A closer look at the cybersecurity model for the automotive industry

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The key to success in the run phase is the Security Operations Center or SOC, which acts as mission...

Last time, I advocated an end-to-end cybersecurity model for the automotive industry. This model views the requirement in two dimensions: first, three focus areas, and second, phases of the lifecycle.  I’ll now outline the requirements at various points on the grid.
For the plan and build phase, it’s necessary to address each of the three focus areas separately.
  1. Connected vehicle. Vehicles on the road are vulnerable to hacking, both of the vehicles themselves and of the back-end IT systems to which they connect. The challenge of securing vehicles and back end is increasingly important because of the growing computing power of vehicles. In the future, there will also be many more vehicle-to-vehicle and vehicle-to-hub communications. There is already plenty of discussion of these ideas in the media, arousing concern among consumers. The idea that you could be driving along in the outside lane of a motorway when someone takes over your car is not pleasant.
  2. Manufacturing plant. Hackers can attack a manufacturing plant that is assembling cars or producing parts for cars. The increased tendency for manufacturing systems to be connected to enterprise systems and the internet creates more opportunities for attack. Legacy hardware and software that was not designed for the internet is particularly vulnerable. Attacks come from anywhere in the world and from a wide range of adversaries including terrorists and nation states bent on sabotage. With the manufacturing plant made up of intelligent, connected machines, a hacker can target any point and then reach other points in the plant. These attacks can cause huge damage.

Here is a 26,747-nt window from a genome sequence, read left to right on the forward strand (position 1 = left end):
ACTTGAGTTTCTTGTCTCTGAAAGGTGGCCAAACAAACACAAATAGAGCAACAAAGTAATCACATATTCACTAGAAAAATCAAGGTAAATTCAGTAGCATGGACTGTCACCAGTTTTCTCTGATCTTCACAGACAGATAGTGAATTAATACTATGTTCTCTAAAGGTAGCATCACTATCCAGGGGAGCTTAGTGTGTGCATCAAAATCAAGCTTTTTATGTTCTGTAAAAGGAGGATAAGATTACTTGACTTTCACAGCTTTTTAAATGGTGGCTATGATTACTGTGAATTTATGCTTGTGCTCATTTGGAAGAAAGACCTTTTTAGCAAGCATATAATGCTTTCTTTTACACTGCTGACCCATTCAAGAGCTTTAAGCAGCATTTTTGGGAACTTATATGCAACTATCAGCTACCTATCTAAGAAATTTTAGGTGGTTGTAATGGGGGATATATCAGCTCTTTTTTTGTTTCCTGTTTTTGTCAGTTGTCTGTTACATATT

3. Enterprise IT. The security of enterprise IT systems is as much an issue for automotive companies as for any other organization. But in addition to their solutions in back-office areas like finance and HR, automotive companies face the risks that arise from connecting to vehicles and manufacturing systems, and must operate back-end systems to carry out services required by connected vehicles (map services, for example). Any form of outsourcing adds an additional dimension to the security challenge, and so does hosting of services in the cloud. Again, a hacker who penetrates general IT systems can probably use them as a platform to access the manufacturing operation, and maybe the vehicle itself. Enterprise IT systems are also especially vulnerable to insider attacks.
In all three of these focus areas, it’s vital to put in place the right approaches to cybersecurity strategy, assessment and implementation. But however thorough the plan and build phase is, inevitably some security issues will not be caught. Therefore you also need to be fully prepared during the run phase, so that you can react effectively, with predefined responses to any given type of attack.
The key to success in the run phase is the Security Operations Center or SOC, which acts as mission control. The SOC looks for anomalous behavior in any aspect of the operation. It tracks events, incidents and responses, and integrates with existing service management organizations and procedures.

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